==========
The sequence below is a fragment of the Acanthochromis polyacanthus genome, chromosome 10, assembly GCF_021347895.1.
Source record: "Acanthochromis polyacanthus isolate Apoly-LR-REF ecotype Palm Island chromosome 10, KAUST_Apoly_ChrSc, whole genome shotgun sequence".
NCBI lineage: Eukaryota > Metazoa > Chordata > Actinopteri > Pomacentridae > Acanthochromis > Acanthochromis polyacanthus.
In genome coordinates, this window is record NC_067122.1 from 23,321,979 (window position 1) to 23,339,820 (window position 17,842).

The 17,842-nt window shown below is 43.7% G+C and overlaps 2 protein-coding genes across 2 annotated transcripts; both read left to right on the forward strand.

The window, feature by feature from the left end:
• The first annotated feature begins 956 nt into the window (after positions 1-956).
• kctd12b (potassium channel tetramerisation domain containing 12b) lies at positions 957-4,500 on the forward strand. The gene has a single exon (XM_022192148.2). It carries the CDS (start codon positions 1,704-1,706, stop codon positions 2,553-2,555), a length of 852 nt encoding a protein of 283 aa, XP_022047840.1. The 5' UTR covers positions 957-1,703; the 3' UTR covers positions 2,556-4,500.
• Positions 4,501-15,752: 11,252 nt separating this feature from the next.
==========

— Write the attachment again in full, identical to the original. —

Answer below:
The sequence below is a fragment of the Acanthochromis polyacanthus genome, chromosome 10, assembly GCF_021347895.1.
Source record: "Acanthochromis polyacanthus isolate Apoly-LR-REF ecotype Palm Island chromosome 10, KAUST_Apoly_ChrSc, whole genome shotgun sequence".
NCBI lineage: Eukaryota > Metazoa > Chordata > Actinopteri > Pomacentridae > Acanthochromis > Acanthochromis polyacanthus.
In genome coordinates, this window is record NC_067122.1 from 23,321,979 (window position 1) to 23,339,820 (window position 17,842).

The 17,842-nt window shown below is 43.7% G+C and overlaps 2 protein-coding genes across 2 annotated transcripts; both read left to right on the forward strand.

The window, feature by feature from the left end:
• The first annotated feature begins 956 nt into the window (after positions 1-956).
• kctd12b (potassium channel tetramerisation domain containing 12b) lies at positions 957-4,500 on the forward strand. The gene has a single exon (XM_022192148.2). It carries the CDS (start codon positions 1,704-1,706, stop codon positions 2,553-2,555), a length of 852 nt encoding a protein of 283 aa, XP_022047840.1. The 5' UTR covers positions 957-1,703; the 3' UTR covers positions 2,556-4,500.
• Positions 4,501-15,752: 11,252 nt separating this feature from the next.